Overview
The problem based benchmark suite (PBBS) is designed to be an open
source repository to compare different parallel programming
methodologies in terms of performance and code quality. The
benchmarks define problems in terms of the function they implement and
not the particular algorithm or code they use. We encourage people to
implement the benchmarks using any algorithm, with any programming
language, with any form of parallelism (or sequentially), and for any
machine. The problems are selected so they:
 Are representative of a reasonably wide variety of realworld tasks
 The problem can be defined concisely
 Are simple enough that reasonably efficient solutions
can be implemented in 500 lines of code, but not trivial microbencharks
 Have outputs that can be easily tested for correctness and possibly quality
This is currently work in early progress, and these pages are preliminary.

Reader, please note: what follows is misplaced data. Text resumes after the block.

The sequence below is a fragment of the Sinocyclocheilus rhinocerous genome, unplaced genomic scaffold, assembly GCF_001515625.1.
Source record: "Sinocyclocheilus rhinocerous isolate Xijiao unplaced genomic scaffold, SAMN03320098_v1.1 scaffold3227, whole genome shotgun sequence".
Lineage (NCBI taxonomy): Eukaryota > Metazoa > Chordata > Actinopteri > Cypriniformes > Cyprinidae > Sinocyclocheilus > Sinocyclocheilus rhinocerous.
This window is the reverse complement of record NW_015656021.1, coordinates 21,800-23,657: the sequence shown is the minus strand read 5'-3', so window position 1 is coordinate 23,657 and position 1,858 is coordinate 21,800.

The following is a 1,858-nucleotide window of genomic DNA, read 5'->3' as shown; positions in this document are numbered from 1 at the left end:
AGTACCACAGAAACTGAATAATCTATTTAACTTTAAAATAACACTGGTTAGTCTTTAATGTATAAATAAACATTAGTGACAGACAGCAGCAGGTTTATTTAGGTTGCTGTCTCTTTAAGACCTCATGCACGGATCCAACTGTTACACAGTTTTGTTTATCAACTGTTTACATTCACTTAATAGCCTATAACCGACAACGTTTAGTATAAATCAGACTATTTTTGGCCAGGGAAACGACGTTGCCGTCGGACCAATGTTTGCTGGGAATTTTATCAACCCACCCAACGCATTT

The plan is to supply:
 The definition of the problems in terms of their function specification (the input they take and the required output given the input).

For each problem a weighted set of input distributions on which to test and time implementations.

Input generators for each of the input distributions.

Output testers for testing the correctness and/or quality of the output

A sequential and a parallel base implementation for each problem

A set of criteria for measuring the quality of code

A repository of submitted implementations.
Currently the benchmarks include the following:
 Comparison sort (SORT)
 Integer sort (ISORT)
 Remove Duplicates (RDUPS)
 Dictionary (RDUPS)
 Suffix Array (SA)
 Breadth First Search Tree (BFS)
 Maximal Independent Set (MIS)
 Maximal Matching (MIS)
 Minimum Spanning Forest (MSF)
 Spanning Forest (SF)
 Convex Hull (CH)
 Delaunay Triangulation (DT)
 Delaunay Refinement (DR)
 KNearest Neighbors (KNN)
 RayTriangle Intersection (RAY)
 Nbody Forces (NBODY)
These are described on the Benchmarks Page.
This project has been funded by the following sources:
Intel Labs Academic Research Office for the Parallel Algorithms for NonNumeric Computing Program,
National Science Foundation, and
IBM Research.